To whom does the Programme Code apply? Is it binding?
The Cable Television Networks (Regulation) Ordinance was promulgated in 1994, which gave the government powers to issue Rules for Cable TV. The Cable Television Networks (Regulation) Act of 1995 made the Rules introduced in 1994 binding on all cable networks which are either downlinked to, or uplinked from, India.
Is there a similar provision for the print media as well?
No. Since there are no content-specific laws or binding rules for the print media, and nor is a licence required to publish a newspaper, there isn’t any similarity with the government’s regulatory powers over TV news.
The Press Council does have guidelines, but a newspaper’s registration with the Registrar of Newspapers for India cannot be cancelled for any violation. However, some sections of the Criminal Procedure Code give the government power to ban a publication or cease its printing. Section 144, under which a District Magistrate or any other Executive Magistrate can order the confiscation of property if he or she “considers that such direction is likely to prevent, or tends to prevent, obstruction, annoyance or injury to any person lawfully employed, or danger to human life, health or safety, or a disturbance of the public tranquility, or a riot, of an affray”, has been used to confiscate printing presses to stop publication of newspapers and pamphlets.
There are some state-specific laws which governments have used to censor newspapers. For example, Kashmir Reader has been banned since October 3. The administration invoked Section 144 of the CrPC and two state laws — Newspapers Incitement of Offences Act, 1971 and Press and Publication Act, 1989 — to ban the publication of the newspaper.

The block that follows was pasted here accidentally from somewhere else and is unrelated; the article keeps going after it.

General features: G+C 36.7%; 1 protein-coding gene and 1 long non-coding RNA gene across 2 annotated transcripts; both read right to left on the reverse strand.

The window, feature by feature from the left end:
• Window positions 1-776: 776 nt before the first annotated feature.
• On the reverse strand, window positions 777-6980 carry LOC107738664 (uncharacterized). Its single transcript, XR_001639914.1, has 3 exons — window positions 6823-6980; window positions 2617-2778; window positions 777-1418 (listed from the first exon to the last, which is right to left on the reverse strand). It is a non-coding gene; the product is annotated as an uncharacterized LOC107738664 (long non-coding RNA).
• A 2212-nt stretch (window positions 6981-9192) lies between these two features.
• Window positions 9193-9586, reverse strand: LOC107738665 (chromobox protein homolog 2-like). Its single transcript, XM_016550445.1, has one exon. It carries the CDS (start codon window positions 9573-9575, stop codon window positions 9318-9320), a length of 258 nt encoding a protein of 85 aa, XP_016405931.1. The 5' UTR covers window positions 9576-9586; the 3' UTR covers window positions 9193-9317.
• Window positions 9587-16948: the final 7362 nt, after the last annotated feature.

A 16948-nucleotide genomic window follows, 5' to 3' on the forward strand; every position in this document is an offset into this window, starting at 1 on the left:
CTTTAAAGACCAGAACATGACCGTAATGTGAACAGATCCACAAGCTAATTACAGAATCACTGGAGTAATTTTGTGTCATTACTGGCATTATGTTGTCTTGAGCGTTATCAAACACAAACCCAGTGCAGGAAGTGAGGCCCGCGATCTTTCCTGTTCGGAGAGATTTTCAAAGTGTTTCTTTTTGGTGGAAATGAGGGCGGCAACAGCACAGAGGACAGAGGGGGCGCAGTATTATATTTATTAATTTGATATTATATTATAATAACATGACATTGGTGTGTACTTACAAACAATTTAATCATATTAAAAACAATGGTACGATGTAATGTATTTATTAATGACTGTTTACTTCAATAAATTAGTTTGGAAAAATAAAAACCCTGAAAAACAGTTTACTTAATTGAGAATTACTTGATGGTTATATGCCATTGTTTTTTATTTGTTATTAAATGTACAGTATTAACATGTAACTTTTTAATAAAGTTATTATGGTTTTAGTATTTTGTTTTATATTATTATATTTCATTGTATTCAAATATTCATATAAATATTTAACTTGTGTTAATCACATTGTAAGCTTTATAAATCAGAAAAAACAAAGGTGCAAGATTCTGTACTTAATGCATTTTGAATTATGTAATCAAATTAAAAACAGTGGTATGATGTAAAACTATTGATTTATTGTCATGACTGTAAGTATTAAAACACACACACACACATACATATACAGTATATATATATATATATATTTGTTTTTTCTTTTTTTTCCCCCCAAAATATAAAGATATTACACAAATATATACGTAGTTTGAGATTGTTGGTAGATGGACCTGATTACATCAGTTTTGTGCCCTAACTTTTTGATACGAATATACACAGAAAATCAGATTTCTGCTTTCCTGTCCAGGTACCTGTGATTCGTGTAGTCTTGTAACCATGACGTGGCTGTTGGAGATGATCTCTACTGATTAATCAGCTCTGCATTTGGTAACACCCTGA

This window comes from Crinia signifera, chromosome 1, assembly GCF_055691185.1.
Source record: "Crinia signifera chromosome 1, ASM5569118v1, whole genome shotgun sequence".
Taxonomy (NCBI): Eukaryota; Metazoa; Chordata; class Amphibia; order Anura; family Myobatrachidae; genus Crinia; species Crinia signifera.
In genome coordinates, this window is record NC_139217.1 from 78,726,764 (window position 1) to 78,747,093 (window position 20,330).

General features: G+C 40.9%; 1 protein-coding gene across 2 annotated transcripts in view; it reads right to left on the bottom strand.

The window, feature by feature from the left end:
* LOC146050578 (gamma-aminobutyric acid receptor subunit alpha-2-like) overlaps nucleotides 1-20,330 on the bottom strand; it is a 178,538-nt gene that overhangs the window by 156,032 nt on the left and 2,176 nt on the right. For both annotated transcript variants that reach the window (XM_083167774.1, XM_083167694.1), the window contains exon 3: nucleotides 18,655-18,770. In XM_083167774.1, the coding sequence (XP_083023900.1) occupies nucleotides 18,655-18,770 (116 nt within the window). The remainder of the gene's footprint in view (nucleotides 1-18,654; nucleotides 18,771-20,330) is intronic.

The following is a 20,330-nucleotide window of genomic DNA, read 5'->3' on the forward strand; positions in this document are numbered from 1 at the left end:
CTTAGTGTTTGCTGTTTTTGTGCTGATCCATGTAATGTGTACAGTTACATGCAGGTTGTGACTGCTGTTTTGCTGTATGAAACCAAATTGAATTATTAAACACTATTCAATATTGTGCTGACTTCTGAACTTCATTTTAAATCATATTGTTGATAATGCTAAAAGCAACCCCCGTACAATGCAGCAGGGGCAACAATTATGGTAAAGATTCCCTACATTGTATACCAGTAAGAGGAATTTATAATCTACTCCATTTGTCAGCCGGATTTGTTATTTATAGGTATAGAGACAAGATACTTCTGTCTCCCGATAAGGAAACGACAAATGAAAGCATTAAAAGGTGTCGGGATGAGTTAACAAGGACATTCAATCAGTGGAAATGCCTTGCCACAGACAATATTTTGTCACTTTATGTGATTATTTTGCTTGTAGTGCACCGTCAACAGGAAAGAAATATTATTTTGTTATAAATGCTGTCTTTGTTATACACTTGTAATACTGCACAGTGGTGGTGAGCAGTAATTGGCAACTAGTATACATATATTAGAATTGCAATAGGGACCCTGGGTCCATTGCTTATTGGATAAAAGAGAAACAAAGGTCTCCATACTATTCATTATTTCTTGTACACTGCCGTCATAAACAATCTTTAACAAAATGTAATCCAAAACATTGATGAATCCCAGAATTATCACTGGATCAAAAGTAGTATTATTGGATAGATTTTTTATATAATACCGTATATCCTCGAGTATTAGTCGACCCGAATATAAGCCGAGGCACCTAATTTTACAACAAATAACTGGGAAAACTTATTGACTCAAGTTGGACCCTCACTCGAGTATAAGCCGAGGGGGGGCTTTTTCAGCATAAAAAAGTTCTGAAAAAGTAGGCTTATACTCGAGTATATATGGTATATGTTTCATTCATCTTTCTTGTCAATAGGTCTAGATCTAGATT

Have governments taken similar action against the media in the past?
As per the Ministry of Information and Broadcasting web site, between 2004 and 2010, at least 180 showcause notices were sent to various channels for violation of the Programme and Advertising Codes. Between 2005 and November 2016, 30 channels have been ordered to be banned for periods ranging from 1 day to 2 months for violations of the Programme and Advertising codes. When the codes were brought in, private television was a nascent industry. As of September 30 this year, there are a total of 881 private satellite channels — 399 are news and current affairs channels, and 482 are non-news and current affairs channels.
So how does all of this fit in with the constitutional freedoms guaranteed under Article 19?
India does not have specific laws protecting the freedom of the media. But journalists and journalism thrive on the broader freedom of expression guaranteed by the Constitution. Article 19 gives all citizens the right to freedom of speech and expression. However, the first amendment in 1951 put “reasonable restrictions” on the use of Article 19 with regard to topics such as the sovereignty and integrity of India, security of the state, friendly relations with foreign states, public order, decency or morality or in relation to contempt of court, defamation or incitement to an offence.